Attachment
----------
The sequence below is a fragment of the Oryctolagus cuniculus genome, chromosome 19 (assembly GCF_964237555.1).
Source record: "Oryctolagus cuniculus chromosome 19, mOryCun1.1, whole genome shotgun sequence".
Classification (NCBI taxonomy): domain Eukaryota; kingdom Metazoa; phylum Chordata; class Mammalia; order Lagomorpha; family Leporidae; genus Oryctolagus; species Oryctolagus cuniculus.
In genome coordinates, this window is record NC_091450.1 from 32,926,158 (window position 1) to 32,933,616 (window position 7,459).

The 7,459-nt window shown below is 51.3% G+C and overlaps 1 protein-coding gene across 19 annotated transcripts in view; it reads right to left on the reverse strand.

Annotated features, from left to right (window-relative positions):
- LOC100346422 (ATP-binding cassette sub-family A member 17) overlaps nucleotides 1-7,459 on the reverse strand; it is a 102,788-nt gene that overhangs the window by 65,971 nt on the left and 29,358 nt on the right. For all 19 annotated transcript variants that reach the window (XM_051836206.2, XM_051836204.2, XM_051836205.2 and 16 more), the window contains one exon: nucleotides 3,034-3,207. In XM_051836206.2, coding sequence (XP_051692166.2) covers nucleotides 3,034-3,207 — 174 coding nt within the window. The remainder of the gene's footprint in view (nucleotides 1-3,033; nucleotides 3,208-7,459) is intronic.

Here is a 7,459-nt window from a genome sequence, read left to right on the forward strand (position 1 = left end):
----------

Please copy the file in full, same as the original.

The sequence below is a fragment of the Oryctolagus cuniculus genome, chromosome 19 (assembly GCF_964237555.1).
Source record: "Oryctolagus cuniculus chromosome 19, mOryCun1.1, whole genome shotgun sequence".
Classification (NCBI taxonomy): domain Eukaryota; kingdom Metazoa; phylum Chordata; class Mammalia; order Lagomorpha; family Leporidae; genus Oryctolagus; species Oryctolagus cuniculus.
In genome coordinates, this window is record NC_091450.1 from 32,926,158 (window position 1) to 32,933,616 (window position 7,459).

The 7,459-nt window shown below is 51.3% G+C and overlaps 1 protein-coding gene across 19 annotated transcripts in view; it reads right to left on the reverse strand.

Annotated features, from left to right (window-relative positions):
- LOC100346422 (ATP-binding cassette sub-family A member 17) overlaps nucleotides 1-7,459 on the reverse strand; it is a 102,788-nt gene that overhangs the window by 65,971 nt on the left and 29,358 nt on the right. For all 19 annotated transcript variants that reach the window (XM_051836206.2, XM_051836204.2, XM_051836205.2 and 16 more), the window contains one exon: nucleotides 3,034-3,207. In XM_051836206.2, coding sequence (XP_051692166.2) covers nucleotides 3,034-3,207 — 174 coding nt within the window. The remainder of the gene's footprint in view (nucleotides 1-3,033; nucleotides 3,208-7,459) is intronic.

Here is a 7,459-nt window from a genome sequence, read left to right on the forward strand (position 1 = left end):